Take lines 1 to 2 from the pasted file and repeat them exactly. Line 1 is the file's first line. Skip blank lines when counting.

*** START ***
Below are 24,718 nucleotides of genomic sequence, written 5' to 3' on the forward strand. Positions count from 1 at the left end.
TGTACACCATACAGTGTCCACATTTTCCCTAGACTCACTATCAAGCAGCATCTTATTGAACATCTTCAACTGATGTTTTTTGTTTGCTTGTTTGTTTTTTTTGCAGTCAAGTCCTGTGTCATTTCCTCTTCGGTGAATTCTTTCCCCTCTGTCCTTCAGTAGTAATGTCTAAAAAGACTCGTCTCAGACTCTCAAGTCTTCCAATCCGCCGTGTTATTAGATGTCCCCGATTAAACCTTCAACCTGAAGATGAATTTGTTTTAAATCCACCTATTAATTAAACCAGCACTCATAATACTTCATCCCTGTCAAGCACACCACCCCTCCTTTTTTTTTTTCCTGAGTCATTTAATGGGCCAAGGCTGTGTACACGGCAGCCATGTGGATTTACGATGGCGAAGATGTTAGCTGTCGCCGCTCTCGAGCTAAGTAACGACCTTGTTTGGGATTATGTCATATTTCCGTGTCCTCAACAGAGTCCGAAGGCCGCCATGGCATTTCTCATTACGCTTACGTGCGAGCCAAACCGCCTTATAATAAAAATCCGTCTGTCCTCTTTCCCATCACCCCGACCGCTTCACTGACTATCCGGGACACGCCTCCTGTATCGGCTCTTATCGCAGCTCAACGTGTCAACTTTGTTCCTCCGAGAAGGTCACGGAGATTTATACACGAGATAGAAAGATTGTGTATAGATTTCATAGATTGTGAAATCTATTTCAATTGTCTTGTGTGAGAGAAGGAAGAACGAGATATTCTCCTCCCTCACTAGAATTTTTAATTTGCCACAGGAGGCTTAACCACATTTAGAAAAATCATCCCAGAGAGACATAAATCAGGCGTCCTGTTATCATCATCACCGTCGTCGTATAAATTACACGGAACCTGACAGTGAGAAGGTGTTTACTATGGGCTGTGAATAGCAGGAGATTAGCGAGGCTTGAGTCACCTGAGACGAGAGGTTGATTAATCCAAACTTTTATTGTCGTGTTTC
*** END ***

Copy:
Below are 24,718 nucleotides of genomic sequence, written 5' to 3' on the forward strand. Positions count from 1 at the left end.
TGTACACCATACAGTGTCCACATTTTCCCTAGACTCACTATCAAGCAGCATCTTATTGAACATCTTCAACTGATGTTTTTTGTTTGCTTGTTTGTTTTTTTTGCAGTCAAGTCCTGTGTCATTTCCTCTTCGGTGAATTCTTTCCCCTCTGTCCTTCAGTAGTAATGTCTAAAAAGACTCGTCTCAGACTCTCAAGTCTTCCAATCCGCCGTGTTATTAGATGTCCCCGATTAAACCTTCAACCTGAAGATGAATTTGTTTTAAATCCACCTATTAATTAAACCAGCACTCATAATACTTCATCCCTGTCAAGCACACCACCCCTCCTTTTTTTTTTTCCTGAGTCATTTAATGGGCCAAGGCTGTGTACACGGCAGCCATGTGGATTTACGATGGCGAAGATGTTAGCTGTCGCCGCTCTCGAGCTAAGTAACGACCTTGTTTGGGATTATGTCATATTTCCGTGTCCTCAACAGAGTCCGAAGGCCGCCATGGCATTTCTCATTACGCTTACGTGCGAGCCAAACCGCCTTATAATAAAAATCCGTCTGTCCTCTTTCCCATCACCCCGACCGCTTCACTGACTATCCGGGACACGCCTCCTGTATCGGCTCTTATCGCAGCTCAACGTGTCAACTTTGTTCCTCCGAGAAGGTCACGGAGATTTATACACGAGATAGAAAGATTGTGTATAGATTTCATAGATTGTGAAATCTATTTCAATTGTCTTGTGTGAGAGAAGGAAGAACGAGATATTCTCCTCCCTCACTAGAATTTTTAATTTGCCACAGGAGGCTTAACCACATTTAGAAAAATCATCCCAGAGAGACATAAATCAGGCGTCCTGTTATCATCATCACCGTCGTCGTATAAATTACACGGAACCTGACAGTGAGAAGGTGTTTACTATGGGCTGTGAATAGCAGGAGATTAGCGAGGCTTGAGTCACCTGAGACGAGAGGTTGATTAATCCAAACTTTTATTGTCGTGTTTC